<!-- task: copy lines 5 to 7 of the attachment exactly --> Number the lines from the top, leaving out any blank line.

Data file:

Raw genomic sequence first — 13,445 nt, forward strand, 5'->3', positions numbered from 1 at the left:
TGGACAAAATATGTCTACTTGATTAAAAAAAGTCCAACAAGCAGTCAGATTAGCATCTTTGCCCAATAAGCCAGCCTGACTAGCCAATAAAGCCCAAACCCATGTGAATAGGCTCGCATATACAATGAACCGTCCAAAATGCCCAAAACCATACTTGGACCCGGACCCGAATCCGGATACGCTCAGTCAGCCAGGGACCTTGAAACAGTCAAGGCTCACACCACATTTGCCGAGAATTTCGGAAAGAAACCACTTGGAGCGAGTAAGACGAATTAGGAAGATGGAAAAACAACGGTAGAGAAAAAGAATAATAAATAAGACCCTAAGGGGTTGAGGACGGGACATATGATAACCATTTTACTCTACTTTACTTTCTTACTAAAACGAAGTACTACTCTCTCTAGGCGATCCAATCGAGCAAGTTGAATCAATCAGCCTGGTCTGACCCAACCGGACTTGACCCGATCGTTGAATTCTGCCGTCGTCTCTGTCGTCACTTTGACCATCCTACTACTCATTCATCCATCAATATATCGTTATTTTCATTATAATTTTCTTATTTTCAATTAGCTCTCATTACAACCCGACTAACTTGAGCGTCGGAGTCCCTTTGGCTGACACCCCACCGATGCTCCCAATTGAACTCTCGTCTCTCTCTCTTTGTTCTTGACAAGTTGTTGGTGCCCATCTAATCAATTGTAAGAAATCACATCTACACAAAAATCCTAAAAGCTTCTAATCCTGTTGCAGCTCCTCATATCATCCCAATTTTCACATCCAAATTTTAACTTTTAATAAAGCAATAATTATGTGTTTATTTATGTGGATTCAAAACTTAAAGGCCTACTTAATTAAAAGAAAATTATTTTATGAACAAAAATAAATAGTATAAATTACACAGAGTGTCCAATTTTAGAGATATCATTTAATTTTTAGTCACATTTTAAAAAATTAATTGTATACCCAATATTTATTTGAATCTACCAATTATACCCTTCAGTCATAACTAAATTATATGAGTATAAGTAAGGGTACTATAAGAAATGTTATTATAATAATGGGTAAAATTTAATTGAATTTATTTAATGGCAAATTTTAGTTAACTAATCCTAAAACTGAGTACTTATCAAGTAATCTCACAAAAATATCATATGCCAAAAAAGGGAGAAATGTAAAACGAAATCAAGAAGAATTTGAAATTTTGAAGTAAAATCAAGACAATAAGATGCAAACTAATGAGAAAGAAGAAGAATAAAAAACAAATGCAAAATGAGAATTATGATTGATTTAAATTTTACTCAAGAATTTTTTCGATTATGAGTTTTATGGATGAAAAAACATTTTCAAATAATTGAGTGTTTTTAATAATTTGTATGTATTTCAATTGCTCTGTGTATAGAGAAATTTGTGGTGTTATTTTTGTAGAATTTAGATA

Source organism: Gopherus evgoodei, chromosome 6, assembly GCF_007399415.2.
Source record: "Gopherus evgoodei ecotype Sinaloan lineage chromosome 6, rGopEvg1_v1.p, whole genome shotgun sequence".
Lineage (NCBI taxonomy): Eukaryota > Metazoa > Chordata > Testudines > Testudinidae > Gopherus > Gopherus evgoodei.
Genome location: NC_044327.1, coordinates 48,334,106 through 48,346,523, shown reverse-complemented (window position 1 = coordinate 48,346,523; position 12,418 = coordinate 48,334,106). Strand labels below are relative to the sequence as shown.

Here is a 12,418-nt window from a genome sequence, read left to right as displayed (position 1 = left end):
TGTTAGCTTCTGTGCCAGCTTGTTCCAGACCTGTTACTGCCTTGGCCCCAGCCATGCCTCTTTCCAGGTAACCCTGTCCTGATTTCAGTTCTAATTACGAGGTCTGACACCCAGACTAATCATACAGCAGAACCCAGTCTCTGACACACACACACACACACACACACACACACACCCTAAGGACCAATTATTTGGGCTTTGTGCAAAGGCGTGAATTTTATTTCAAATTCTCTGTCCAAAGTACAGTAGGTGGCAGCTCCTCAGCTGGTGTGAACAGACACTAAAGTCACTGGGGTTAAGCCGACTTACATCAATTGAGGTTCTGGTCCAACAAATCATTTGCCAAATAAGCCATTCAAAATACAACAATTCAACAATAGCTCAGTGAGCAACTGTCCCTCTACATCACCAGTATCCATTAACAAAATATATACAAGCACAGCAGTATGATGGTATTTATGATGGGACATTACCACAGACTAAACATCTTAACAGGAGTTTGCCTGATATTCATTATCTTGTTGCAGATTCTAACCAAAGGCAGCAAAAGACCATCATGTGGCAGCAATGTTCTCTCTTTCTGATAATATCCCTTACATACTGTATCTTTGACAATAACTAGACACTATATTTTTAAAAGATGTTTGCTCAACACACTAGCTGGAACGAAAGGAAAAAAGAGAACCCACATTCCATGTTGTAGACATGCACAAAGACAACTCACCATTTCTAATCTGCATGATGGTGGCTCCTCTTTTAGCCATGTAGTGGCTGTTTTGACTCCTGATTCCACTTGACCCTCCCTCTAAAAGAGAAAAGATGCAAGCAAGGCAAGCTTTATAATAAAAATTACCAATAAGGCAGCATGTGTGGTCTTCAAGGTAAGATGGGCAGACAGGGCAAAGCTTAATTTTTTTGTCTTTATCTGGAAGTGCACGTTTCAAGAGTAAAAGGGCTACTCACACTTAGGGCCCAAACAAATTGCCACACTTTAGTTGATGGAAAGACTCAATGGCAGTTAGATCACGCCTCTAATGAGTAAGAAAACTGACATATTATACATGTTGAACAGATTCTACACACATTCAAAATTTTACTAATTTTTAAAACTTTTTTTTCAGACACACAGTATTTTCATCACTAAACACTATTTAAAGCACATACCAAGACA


Lineage (NCBI taxonomy): Eukaryota > Metazoa > Chordata > Testudines > Testudinidae > Gopherus > Gopherus evgoodei.
Genome location: NC_044327.1, coordinates 48,334,106 through 48,346,523, shown reverse-complemented (window position 1 = coordinate 48,346,523; position 12,418 = coordinate 48,334,106). Strand labels below are relative to the sequence as shown.

Here is a 12,418-nt window from a genome sequence, read left to right as displayed (position 1 = left end):